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TrendsinET - TRENDS IN ELECTROMECHANICAL T RANSDUCTION In...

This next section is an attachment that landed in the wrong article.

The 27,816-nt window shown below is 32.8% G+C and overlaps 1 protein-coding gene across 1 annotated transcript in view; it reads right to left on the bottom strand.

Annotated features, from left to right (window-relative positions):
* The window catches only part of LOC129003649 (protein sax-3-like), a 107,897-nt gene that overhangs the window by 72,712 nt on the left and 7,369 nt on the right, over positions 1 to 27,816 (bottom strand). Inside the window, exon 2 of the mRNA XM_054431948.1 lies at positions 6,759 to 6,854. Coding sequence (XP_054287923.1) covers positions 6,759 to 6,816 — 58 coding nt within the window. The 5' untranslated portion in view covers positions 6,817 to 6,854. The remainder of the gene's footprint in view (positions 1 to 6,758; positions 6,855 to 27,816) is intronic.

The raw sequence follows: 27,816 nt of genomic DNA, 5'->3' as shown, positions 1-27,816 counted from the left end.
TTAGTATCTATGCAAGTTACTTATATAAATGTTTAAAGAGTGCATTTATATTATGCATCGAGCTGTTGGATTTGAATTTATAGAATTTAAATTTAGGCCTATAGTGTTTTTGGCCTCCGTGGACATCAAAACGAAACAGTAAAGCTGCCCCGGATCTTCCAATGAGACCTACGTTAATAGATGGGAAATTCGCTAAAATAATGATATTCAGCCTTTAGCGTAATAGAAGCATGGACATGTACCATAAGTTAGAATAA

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Unformatted text preview: TRENDS IN ELECTROMECHANICAL T RANSDUCTION In today’s world, it is nearly impossible to avoid contact With electromechanical sen- sors and actuators over the course of the day, although we rarely recognize them. They drive the keyless entry systems, the light switches that respond to sound or mo- tion, the detectors in cars that determine whether seat belts are fastened and the sound-receiving and sound- generating parts of the telephone, to name just a few examples. Electromechanical transducers are devices in which one connection to the environment conducts electrical energy and another conducts mechanical energy. Exam- ples include microphones, loudspeakers, accelerometers, strain gauges, resistance thermometers, solenoid valves and electric motors. There are many ways to categorize transducers. The largest breakdown divides them into sensors and actua- tors. Transducers used to monitor the state of a system, ideally without affecting that state, are sensors. Tr'ansducers that impose a state on a system, ideally without regard to the system load (the energy drained by the system), are actuators. However, this division, al- though useful, doesn’t get to the heart of what makes transducers work. It is useful to consider transducers from the perspec- tive of energy conversion mechanisms, an approach that also yields two broad classes of devices: those based on geometry and those based on material properties. An example of a geometry-based transducer is a condenser microphone, which is a parallel-plate capacitor with a DC voltage bias between the plates. Sound causes one of the plates to move, thus changing the gap between the plates. This change dynamically alters the capacitance and pro- duces an output voltage. An example of a material props erty—based transducer is a piezoelectric accelerometer. Piezoelectric materials are those in which there is coupling between the electric field and the mechanical field so that imposed electric fields cause dimensional changes and applied material strains produce voltages. In a piezoelec- tric accelerometer, acceleration strains the transduction material, giving rise to an electric field that is sensed as a voltage. 28 JULY 1998 PHYSlCS TODAY The demand for more sophisticated sensors and actuators in industrial equipment and consumer products is behind today’s push for new transducer materials and geometries. By Ilene Busch-Vishniac Of course, these two broad classes may be further refined either in terms of the function of the transducer (for example, sensing fluid flow) or in terms of narrower classes of energy conversion (for exam- ple, transduction based on piezoelectricity). The table on page 31 shows the main electromechanical transduc- tion mechanisms. Here the definitions of “mechanical” and “electrical” are very lib— eral, including thermal and optical phenomena. The 1970s and 1980s brought dramatic changes in electronics and signal processing techniques, but only modest changes in electromechanical transducers. As a result, transducers are commonly the least reliable and most expensive elements in measurement and control systems. For this reason, there is a growing emphasis on the field of transduction, and significant changes are beginning to emerge. Pervasiveness In the last few decades, electronics have been incorporated into products of all sorts. Their growth in consumer products has been driven by two phenomena: the public’s perception that low—technology (nonelectronic) devices are not as good as high-technology devices, and the push for products with “intelligence.” Low-technology devices whose market is being over— taken by high-technology counterparts range from office equipment such as staplers and pencil sharpeners to kitchen appliances such as juice squeezers. In many cases, we are replacing purely mechanical functions per- formed under human control by automated electrome- chanical operations, leading to the introduction of sensors and actuators. The growing market for intelligent products (those with a decision-making process) comes from the desires to automate some functions that people perform and to add functions that people cannot perform. For instance, although people can control room lights by hand, they often prefer to employ motion or sound detectors and control electronics instead. Examples of intelligent prod- ucts that extend certain functions beyond standard human performance are smoke detectors, automobile airbags and clothes dryers with autodry cycles. The growth in transducer markets has been rapid and is predicted to continue on its current pace through the turn of the century. The sensor market alone rose to become a $5 billion a year industry by 1990, with projec- tions for a $13 billion worldwide market by the year 2000—an 8% annual growth rate over the decade.1 © 1998 American Institute of Physics, 57003179228798070203 FIGURE 1. LONG-RANGE SCANNING STAGE. This positioner can travel 25 mm x 25 mm in the horizontal plane and 100 um vertically. The goals are positioning resolution of 0.1 nm, repeatability of 1 nm and accuracy of 10 nm. The stage’s actuator uses magnetic bearings with neutrally buoyant oil flotation, interferometric optical sensors for planar motion control and capacitive sensing for short-range vertical motion control. (From ref. 3.) In search of design context Product performance demands increase over time. In electromechanical transduction, the recent trend in prod- uct demands has led to goals that are mutually exclusive 011 the one hand, proponents of modularity View complicated mechanical systems as conglomerations of smaller components in much the way that circuit designers see circuits as sets of connected resistors, capacitors and inductors. The modular view calls for creating just a few standard types of a particular component. This limitation poses a need for great flexibility in transducer performance— wide ranges of operation, adjustable sensitivities, stand- ardized shapes and so on. Of course, such flexibility normally is achieved through compromise on specific performance characteristics~a sort of design for the mean. 0n the other hand, the demands for performance within any particular system in terms of quality, reliability and cost are becoming more stringent. This trend has spawned “mechatronics,” a View that the design process ought to include models of sensors, actuators and control— ling electronics as well as the mechanical system itself. The premise is that only through considering the mechan- ics and the electronics in an integrated fashion can one produce a product that performs as desired. Taken to its natural limit, this notion suggests that there is an opti- mum transducer for a given set of system performance characteristics and could lead to custom transducers. Although there is merit in both views, there are compelling reasons to favor mechatronics. They have been articulated by Daniel Whitney, who argues that the modu— lar approach to electronic system design will never apply to mechanical systems.2 Among his reasons: Mechanical components typically perform multiple functions rather than just one, and, unlike electrical components, they perform differently in a system than they do in isolation. If one accepts that the mechatronic view will prevail, then the main implications are that it is important to continue to design, discover and create new sensors and actuators that push the envelope of performance characteristics, and that it is important to develop modeling approaches that permit sensor and actuator models to be integrated with conventional models of physical systems. Scores of research programs are under way to produce electromechanical transducers that have previously un- achieved levels of performance. Among the most interest- JULY 1998 PHYSICS TODAY 29 g £ :1 a: D V) s m 0 250 530 750 1000 TIME (nanoseconds) 1250 ing goals are actuators that push the limits of resolution— that is, the smallest detectable change. An example is the work of Robert Hocken and his coworkers at the University of North Carolina at Charlotte, to produce a long—range scanning stage.3 (See figure 1.) The goals are positioning resolution of 0.1 rim, repeatability of 1 nm and accuracy of 10 nm. These are to be achieved using active feedback control with capacitive and interferometric sensing. Modeling transducers in a manner that fosters inte- gration with other models is challenging, because there are multiple forms of energy, but here, too, progress is being made. For instance, work on piezoelectric transducers has led to a strategy for simultaneous con- sideration of thermal, mechanical and electrical energy through a model that is compatible with computer pro- grams that use finite elements.4 Using this modeling approach, it is possible to predict the thermal drift in system parameters and to design an underwater sound source that drifts into resonance, rather than driftng off of resonance. 30 JULY 1998 PHYSICS TODAY FIGURE 2. LITHOTRIPTER sound source (a) and output trace a: Piezoelectric actuator head for production of high-intensity sound in a lithotripter. An array of piezoelectric sources line a parabolic dish so that the sound produced is focused on the site of a kidney stone. b: The pressure produced at the fours has an amplitude of over 1500 bars and a pulse width of about 125 nanoseconds. (Courtesy of EDAP Technomcd SA, Lyon, France.) New areas of application Most of the transducer industry’s expansion is due to the emergence of new applications, especially for sensors. In 1990, roughly half of the US sensor market was for automotive applications, including position, temperature, emission, pressure and acceleration sensors.1 And one- third of the market was for industrial applications, and the rest was dominated by biomedical applications. Con- sumer products other than cars accounted for only about 1% of the sensor market. It is clear that the sensor and actuator market is changing its focus both in application and in scale. With medical costs rising rapidly, the impetus for diagnostic tools that are less invasive and provide information earlier in an illness is leading to more biomedical applications. Examples abound. One device that makes use of electro- mechanical transduction is the lithotripter. In lithotripsy, sound is used to break up kidney stones in a process that is minimally invasive. The sound waves are created by using either a spark or a piezoelectric actuator (figure 2). Another example of the biomedical application of transducers is found in the recent work of Harry Asada at MIT. He has produced a prototype finger ring that senses a patient’s vital statistics and uses telemetry to send the information to a central monitoring location. The hoped—for result is an ambulatory home patient who can be monitored for dangerous physiological changes such as a rapid rise in blood pressure. There is also a shift in the types of transducers used in manufacturing. The most successful industrial control systems have focused on continuous processes such as oil refining. They usually rely on the low-speed monitoring and control of chemical characteristics using electrochemi- cal sensors and electronically controlled heaters, mixers and prime movers such as motors. In recent years, at— tention has shifted toward unit (or discrete) industrial processes and operations performed by individual ma- chines. In discrete processes such as drilling, grinding, turning and mechanical assembly, one normally monitors mechanical variables such as vibration and tool wear and senses and actuates on short timescales for the purpose of process control. These more challenging industrial transduction needs are reflected in the transducers now being developed and sold commercially. Another industrial change relates to scales of opera- tion. A growing segment of industry is concerned with very small dimensions. For instance, the microelectronics industry is constantly pushing toward smaller feature sizes, and is now at about the 0.1 um level. Small-scale features have created a market for sensors with higher sensitivity, and actuators with greater positioning accuracy and resolution. These characteristics normally are achieved by compromising performance in another area, such as range. The piezoelectric actuators used for posi- tioning in microscopy are a good example of this compro- mise. Consider, for instance, piezoelectric actuators sold for atomic force microscopy. The standard piezoelectric lW'liUl‘ lilcclrmncchnniml 'l‘mnsduclinn Mechanisms Capa‘crtive~—geometric Electrostriction Inductive—geometric Magnetostriction Eddy current Piezoelectric Pyroelectric Charged particle interactions Quadratic—energy stored in’electnc field- varies as: geometry changes ‘ ‘ Quadratic—material coupling between electric and mechanical fields Quadratic—energy stored in magne’ if field varies as ' geometry changes ‘ ‘- Quadratic—material coupling between magnetic and mechanical fields Nonlinear—material—dependent surface'elec-trical reSiscance Linear—material coupling between electric and mechanical fields Nonlinear—material coupling bistweenlthermal and mechanical fields ‘ “ ' Linear—charged particles moving nonparallel to a Microphones, static pressure sensors, humidity sensors Positioning actuators Motors, linear variable differential transformers (position sensors) Sound sources, positioners Flaw detectors, proximity sensors Accelerometers, microphones Thermal imaging Loudspeakers, computer disk magnetic field cause forces Hall effect magnetic and electric fields Variable conductivity volume as material varies Potentiometric Linear—changes in energy _diSS_ipatcd due to motion ‘ of a potentim’neterslide ‘ ' ,y ” r ' _ = r , Piezoresistive Linear—material coupling between resistivity and mechanical field Thermoresistivity Nonlinear—ématetialcoupling of el’ ' and temperature _ Linear—material‘coupling'beivlreen'nonparallel Nonlinear—conductivity changes through a fixed head positioners Position sensors Liquidvlevel sensors Position sensors Strain gauges Resistance temperature detectors, ‘ mermistors (temperature sensors) 'l'hermoelectricity Linear—coupling of electric field and temperature Thermocouples differences (Peltier and Seebeck effects) Magnetoresistivity Nonlinear—material couplin of‘rresistaneeto " Magnetic disk heads magnetic field strength _ ' ‘ I ' Shape memory alloys Nonlinear—material undergoes phase and shape Springs, biomedical actuators change as temperature varies Photoconductivity Linear—material conducn , Position sensors Photostriction piezoelectric effects combined Linear—material coupling involving photovoltaic and Light-driven relays ———-——————————————————___ positioner components tout ranges of up to 0.2 mm and resolutions of nanometers or less. Thus the tradeoff is clearly high resolution for small range. One commercial actuator uses three piezoelectrics to move in steps of about 50 nm; it can achieve much greater ranges (up to hundreds of millimeters) but is slower than standard poeitioners because it repeats a clamping, extension, clamping and release operation. Miniaturization A clear trend in transduction is the extreme miniaturiza- tion of devices. Further, miniaturization is taken to be synonymous with the use of microelectronic fabrication techniques. The logic driving the production of silicon sensors and actuators deserves careful consideration, es- pecially because the special electrical properties that sili- con offers are not always relevant. Sensors. To monitor a system without affecting it, one wants a sensor with a small footprint—that is, a small size and low power use. For sensors then, the push for extreme miniaturization has some compelling logic. A remaining question is whether miniaturization must lead to silicon sensors fabricated using very large scale inte- gration (VLSI) approaches. In general, the arguments for solid-state sensors focus on three points: One can make features with smaller dimensions; electronics can be inte- grated with the sensors; costs can be cut by using mass production. However, it is not clear that these points resolve the miniature-sensor question in favor of silicon— based approaches, as opposed to electric discharge ma— chining or ultrasonic machining, which work on a broader range of materials, including metals and ceramics. It is true, though, that compared to VLSI approaches, electric discharge machining and ultrasonic machining are slower, more costly and restricted to somewhat larger feature sues. JULY 1998 PHYSICS TODAY 31 FIGURE 3. ACCELEROMETER SCHEME. This solidstate device is used as a crash sensor for airbag deployment in many automobiles. The actual sensor uses 46 unit cells (one is shown) and a common mechanical beam. Each cell contains two capacitors connected in series with a common, movable center plate. The two capacitors are driven by square voltage pulses 180 degrees out of phase so that there is no net signal when the center plate is midway between the fixed plates. A rapid deceleration causes a differential capacitance and a corresponding voltage signal. (Courtesy of Analog Devices Inc, Norwood, Mass.) Microelectronic fabrication techniques do offer fea- tures of a size that is difficult or impossible to achieve by conventional methods. However, the range of dimensions they offer is small. In conventional processes, it is com- mon to have features that are smaller than largest part dimensions by a factor of 105. For instance compact disks, which are made in a stamping process, are roughly 10 cm in diameter, while the features that encode information are roughly 1 pm in size—a size ratio of 105. Using microelectronics approaches, the same ratio is limited to between 103 and 104. Since range of operation tends to relate to sensor size while resolution relates to feature size, sensor performance can be negatively impacted by the more severe size ratio constraint. Integrating electronics with a sensor on a single chip is a challenge. Microelectronic circuitry is two-dimen— sional, existing on the surface of a silicon substrate. By contrast, electromechanical transducers require a greater dimensionality, and hence different manufacturing tech- niques have been developed. Unfortunately, the fabrica— tion techniques for transducer structures and for electron- ics are not Wholly compatible. Thus, a desire to integrate the two on a single chip requires making compromises in each component that may not be acceptable in terms of performance or device yields. There is significant invest- ment in research on new processing chemicals and tech- niques that offer greater sensor/electronics compatibility, and a few notable successes are emerging. A promising alternative to single-chip integration is multimodule inte— gration, in which the sensor and electronics are on sepa- rate but electrically connected chips. Although this ap- proach solves the compatibility problem, it is much more expensive than single-chip fabrication. It is true that mass production of microelectronic circuits has greatly reduced the cost of electronics. Un- fortunater the same savings are not available for all sensors. Consider, for instance, the silicon microphone. This microphone must compete with the miniature electret microphone. An electret microphone is similar to a con— denser microphone, but we replace the extornall y supplied DC bias voltage across the plates with a permanently polarized polymer film such as Teflon, which makes up one of the plates. This design means that electret micro- phones can operate without a power supply and with lower mass than their condenser microphone cousins. Estimates of the worldwide annual production of electret micro- phones are about 800 million devices. Sizes down to a couple of millimeters in diameter and costs as low as $5 including amplification are commercially available. 32 JULY 1998 PHYSICS TODAY Against this backdrop, solid-state microphones generally offer poorer performance in terms of signal-to-noise ratio and frequency response, and yet it is not clear that they can be made price competitive even when mass produced.5 On the other hand, many sensors do benefit from mass production. For instance, the accelerometers used in air- bag deployment are more than an order of magnitude less expensive than the smallest similar devices made using conventional techniques. Using microelectronics fabrication for sensors requires accepting a paradigm in which the design is limited by options available in manufacture. This is distinctly dif— ferent from conventional designs, in which fabrication alternatives are sufficiently rich that it is possible to focus on manufacturing after the design has been established. The distinction suggests that very different skills are needed for designing sensors on conventional scales and on microscopic scales. There are certainly examples of successful microsen- sors. For instance, successful airbag deployment depends on operation of a crash sensor that responds very quickly. Virtually all of these automotive sensors are solid-state devices. Figure 3 is a schematic diagram of an acceler- ometer used in General Motors Corp and Honda Motor Co cars for airbag deployment. This device monitors the capacitances between a movable center plate and two fixed electrodes. In rapid deceleration, capacitance 052 is much greater than 031, and the airbag is deployed. Actuators. Now consider miniaturization of electro— mechanical actuators. Driving a system suggests a device with a large footprint: large size and high power. Thus, miniaturization is not logical unless there are compelling geometric or application-specific constraints. Given this, the case for solid-state actuators is made by arguing in favor of large numbers of small actuators put into arrays. Historically, the question of single large actuators versus arrays of smaller actuators has been called the staging problem. The classic example is the problem of the analog watch, which could use either a separate motor to turn each of the hands, or a single motor with gearing. In general, which approach will prevail ought to be compelled by the specific application. Of course, even for those cases favoring multiple small actuators, it is not clear that fabrication in silicon is advisable. There are two additions to the categories of difficulties already mentioned: delivering power and providing inter- connections. The interconnection problem for power de- livery and signal processing is challenging at the level of tens or hundreds of array elements. At the level of Actuator 1 thousands to millions of elements, this problem poses fundamental difficulties in reliability, speed and real es- tate. The power delivery issue poses additional compli- cations of heat dissipation. Despite the difficulties posed by microscopic actuators, a few compelling successes are emerging. For instance, Thomas Bifano and his coworkers at Boston University have developed a continuous-membrane deformable mir- ror suitable for adaptive optics applications.6 Their pro- totype, shown in figure 4, is a nine-element square array of actuators attached to a single mirror (560 X 560 x 1.5 pm). The mirror is suspended roughly 2 [rm above the nine actuators by posts. The small size of the actuators could make adaptive optics more tractable. FOCUS 011 actuators Controlling a system is generally more difficult than monitoring it. Hence, it is typically more challenging to design and build an actuator than a sensor. As a conse- quence, the progress in electromechanical sensors has outstripped that in actuators in the last decades. For instance, consider electric motors. Of the various types of electric motors available, the squirrel cage induction motor is the most common found in industry. In such a motor, the stator (fixed position) and rotor (rotating part) both use AC drives. The stator currents result from magnetic induction as the rotor conductors cut the mag- netic field lines of the stator poles. Thus, there is no need for physical connection to the stator conductors. Because of its dominance in industry, the motivation for improving squirrel cage motors is substantial. However, the modern specifications—starting current of 480—900% of running current, starting torque of 100—300% of running torque, efficiency of 80—92%—match those given in texts back in the 1950s. Modern improvements in electromechanical actuators have been few and far between, and so there is a growing focus on actuators, aiming to improve their speed, effi- ciency, size, reliability and cost. To date, most of this research has focused on either new materials for standard actuator geometries or slight modifications to geometries used in actuators. Unfortunately, significant improve- ments have not materialized from this work. Thus, re- Attachment FIGURE 4. CONTINUOUS-MEMBRANE deformable mirror suitable for adaptive optics applications, made using microelectromechanical systems. This prototype is a nine-element square array of actuators attached to a single mirror 560 X 560 x 1.5 am. Posts are used to suspend the mirror roughly 2 [tin above the nine actuators. Using this approach and simple control systems, it is possible to correct for significant time-varying optical aberrations in real time. 200 pm searchers are now considering more dramatic changes. They include new actuation materials (for example, taking advantage of phase transitions to produce large forces), and radically different geometries that may offer some mechanical advantage over purely cylindrical or rectan- gular designs (for example, replacing the piezoelectric array in figure 2 with a single bowl—shaped actuator). Rapid change The pace of change is escalating dramatically. Consider, for example, the history of the piezoelectric effect in quartz. Jacques and Pierre Curie reported the phenome- non in 1880,7 but it was not until 1921 that Paul Langevin produced the first patent for a transducer using it.8 By contrast, consider the more recent creation of Terfenol, a rare earth magnetostrictive material. In magnetostrictive materials, the magnetic permeability is a strong function of the mass density, thus coupling mechanical and mag» netic fields. The key US patent on Terfenol was granted in 1981.9 Excluding the inventors, the first US patent to mention Terfenol in a device was applied for in 1984, just three years after the materials patent was issued.10 There are a few obvious reasons for the rapid change in the field of transduction: Technology is improving quickly, free information is accessible nearly instantane- ously and the amount of money at stake is enormous. In general, the effects of rapid change on the field of transduc- tion are the same as those seen in all sectors of industry: Design times are growing shorter, there is a rise of small and medium-sized companies to address niche needs and there is a growing variety in the transducers that are commercially available. The future Based on current trends, one can reliably make six major predictions about the future. First, the markets for sen- sors will continue to expand, particularly for sensors that are coupled with electronic controls. For example, current concern over the inappropriate activation of automobile airbags is resulting in the installation of turnoff switches, but only as a short-term solution. For the long term, significant research is already under way to develop ad— ditional sensors that will automatically determine whether JULY 1998 PHYSICS TODAY 33 a seat near an airbag is occupied and whether deployment should be initiated. Second, the current tension between proponents of modularity and proponents of mechatronics will be re- solved, probably with mutually exclusive areas of appli- cation for each. It is easy to imagine, for example, that high-volume products with noncritical specifications will move toward standard transducers that are purchased in bulk. Toys are classic examples of' products in which such an approach could be successful. On the other hand, the performance demands being placed on high-end products will continue to rise. As those demands are already pushing the envelope of what is feasible, it is quite likely that meeting them will require a move toward more custom devices. Third, the market for sensors and actuators is very likely to shift to match the changing world economy. This trend suggests there will be a growing concentration on biomedical applications and on consumer products other than the automobile. Fourth, eventually there will have to be a more logical view prevailing about the role of size scales. The current push for miniaturization of sensors will undoubtedly con- tinue, and rules will emerge for when the staging problem is best solved by one actuator, or by many, small actuators. Fifth, it is clear that progress in electromechanical actuation is stalled. Given that the history of transduction is steeped in the exploitation of new materials and ge- ometries, one may anticipate that advances will be achieved through the collaborative efforts of materials scientists and transducer designers. This approach led to the creation of Terfenol, one of the first new and signifi- cantly useful transducer materials to emerge in decades. Finally, there Will be a continuing reduction in the time that elapses between new technologies and materials being developed and the production of sensors and actua- tors incorporating them. Particularly as the market for transducers moves more toward the high-volume con- sumer market, one can anticipate that being first with a new device will become increasingly important. References 1. L. Ristic, ed., Sensor Tbchnalogy and Devices, Artech House, Boston (1994), chap. 1, 2. D. E. Whitney, Res. in Eng-r. Design 10, 125 (1996). 3. M. Holmes, R. Hocken, D. Trumper, Proc. ASPE Annual Confl , American Society for Precision Engineering, Raleigh, NC. (1997), D. 474. 4. W Moon, I. J. Busch-Vishniac, J. Acoust. Soc. Am. 98, 403 (1995). 5, P. R. Scheeper, A. G. H. van der Dunk, W Olthius, P Bergveld, IEEE J. Microelectromech. Syst. 1, 147 (1992). 6. T. G. Bifano, R. K. Mali, J . K. Dorton, J. Perrault, N. Vandelli, M. N. Horenstein, D. A. Castanon, Optical Engr. 36, 1354 (1997). 7. P. J. Curie, J. Curie, C. R. Acad, Sci. Paris 91, 294 (1880) (in French). Atranslation appears in R. B, Lindsay, ed.,Acaustics: Historical and Philosophical Development, Dowden Hutchin- son Ross, Stroudsburg, Pa. (1973). 8. P. Langevin, “Improvements Relating to the Emission and Reception of Submarine Waves,” British Patent No. 145 691, 28 July 1921. 9. H. T. Savage, A. E. Clark, 0. D. McMasters, “Rare Earth—Iron Magnetostrictive Materials and Devices Using These Materi- als,” US Patent No. 4 308 474, 29 December 1981. 10. E. D. Hasselmark, J. P. Waters, G. R, VVisner, “Magnetostric— tive Actuator with Feedback Compensation,” US Patent No. 4 585 978, 29 April 1986. I 34 JULY 1998 PHYSICS TODAY ...